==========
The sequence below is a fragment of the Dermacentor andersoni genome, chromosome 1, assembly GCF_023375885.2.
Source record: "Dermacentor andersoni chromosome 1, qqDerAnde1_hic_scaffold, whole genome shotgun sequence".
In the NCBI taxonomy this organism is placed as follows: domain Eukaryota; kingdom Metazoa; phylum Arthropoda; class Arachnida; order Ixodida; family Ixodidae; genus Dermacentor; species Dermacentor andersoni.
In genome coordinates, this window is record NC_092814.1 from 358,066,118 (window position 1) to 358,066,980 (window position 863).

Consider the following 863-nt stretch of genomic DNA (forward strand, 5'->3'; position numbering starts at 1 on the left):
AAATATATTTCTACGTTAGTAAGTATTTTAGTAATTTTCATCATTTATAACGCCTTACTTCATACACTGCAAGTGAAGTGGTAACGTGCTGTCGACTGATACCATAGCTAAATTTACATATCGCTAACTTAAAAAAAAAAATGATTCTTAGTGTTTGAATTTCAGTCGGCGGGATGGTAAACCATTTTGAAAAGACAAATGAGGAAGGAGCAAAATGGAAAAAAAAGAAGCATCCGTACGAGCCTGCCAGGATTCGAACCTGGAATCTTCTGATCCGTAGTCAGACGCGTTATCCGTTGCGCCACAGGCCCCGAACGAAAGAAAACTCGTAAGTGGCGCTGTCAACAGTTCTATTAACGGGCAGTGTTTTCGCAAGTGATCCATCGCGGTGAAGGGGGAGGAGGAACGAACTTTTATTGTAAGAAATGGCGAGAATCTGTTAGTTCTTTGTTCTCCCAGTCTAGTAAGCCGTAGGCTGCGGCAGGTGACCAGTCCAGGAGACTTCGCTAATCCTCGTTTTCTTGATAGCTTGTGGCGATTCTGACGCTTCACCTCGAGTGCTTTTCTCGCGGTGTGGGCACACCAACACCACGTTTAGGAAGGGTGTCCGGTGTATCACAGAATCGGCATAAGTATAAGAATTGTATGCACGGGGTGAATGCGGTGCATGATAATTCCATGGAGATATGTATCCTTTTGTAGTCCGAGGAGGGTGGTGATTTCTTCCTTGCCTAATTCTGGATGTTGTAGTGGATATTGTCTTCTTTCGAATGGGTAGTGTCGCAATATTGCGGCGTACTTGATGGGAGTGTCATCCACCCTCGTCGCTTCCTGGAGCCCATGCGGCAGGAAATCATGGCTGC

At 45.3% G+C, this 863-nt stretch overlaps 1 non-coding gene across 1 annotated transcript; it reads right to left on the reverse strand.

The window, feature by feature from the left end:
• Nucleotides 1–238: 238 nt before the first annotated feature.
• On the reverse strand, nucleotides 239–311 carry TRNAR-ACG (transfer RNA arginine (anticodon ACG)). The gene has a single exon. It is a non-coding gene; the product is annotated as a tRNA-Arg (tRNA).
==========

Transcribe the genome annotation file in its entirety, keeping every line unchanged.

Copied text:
The sequence below is a fragment of the Dermacentor andersoni genome, chromosome 1, assembly GCF_023375885.2.
Source record: "Dermacentor andersoni chromosome 1, qqDerAnde1_hic_scaffold, whole genome shotgun sequence".
In the NCBI taxonomy this organism is placed as follows: domain Eukaryota; kingdom Metazoa; phylum Arthropoda; class Arachnida; order Ixodida; family Ixodidae; genus Dermacentor; species Dermacentor andersoni.
In genome coordinates, this window is record NC_092814.1 from 358,066,118 (window position 1) to 358,066,980 (window position 863).

Consider the following 863-nt stretch of genomic DNA (forward strand, 5'->3'; position numbering starts at 1 on the left):
AAATATATTTCTACGTTAGTAAGTATTTTAGTAATTTTCATCATTTATAACGCCTTACTTCATACACTGCAAGTGAAGTGGTAACGTGCTGTCGACTGATACCATAGCTAAATTTACATATCGCTAACTTAAAAAAAAAAATGATTCTTAGTGTTTGAATTTCAGTCGGCGGGATGGTAAACCATTTTGAAAAGACAAATGAGGAAGGAGCAAAATGGAAAAAAAAGAAGCATCCGTACGAGCCTGCCAGGATTCGAACCTGGAATCTTCTGATCCGTAGTCAGACGCGTTATCCGTTGCGCCACAGGCCCCGAACGAAAGAAAACTCGTAAGTGGCGCTGTCAACAGTTCTATTAACGGGCAGTGTTTTCGCAAGTGATCCATCGCGGTGAAGGGGGAGGAGGAACGAACTTTTATTGTAAGAAATGGCGAGAATCTGTTAGTTCTTTGTTCTCCCAGTCTAGTAAGCCGTAGGCTGCGGCAGGTGACCAGTCCAGGAGACTTCGCTAATCCTCGTTTTCTTGATAGCTTGTGGCGATTCTGACGCTTCACCTCGAGTGCTTTTCTCGCGGTGTGGGCACACCAACACCACGTTTAGGAAGGGTGTCCGGTGTATCACAGAATCGGCATAAGTATAAGAATTGTATGCACGGGGTGAATGCGGTGCATGATAATTCCATGGAGATATGTATCCTTTTGTAGTCCGAGGAGGGTGGTGATTTCTTCCTTGCCTAATTCTGGATGTTGTAGTGGATATTGTCTTCTTTCGAATGGGTAGTGTCGCAATATTGCGGCGTACTTGATGGGAGTGTCATCCACCCTCGTCGCTTCCTGGAGCCCATGCGGCAGGAAATCATGGCTGC

At 45.3% G+C, this 863-nt stretch overlaps 1 non-coding gene across 1 annotated transcript; it reads right to left on the reverse strand.

The window, feature by feature from the left end:
• Nucleotides 1–238: 238 nt before the first annotated feature.
• On the reverse strand, nucleotides 239–311 carry TRNAR-ACG (transfer RNA arginine (anticodon ACG)). The gene has a single exon. It is a non-coding gene; the product is annotated as a tRNA-Arg (tRNA).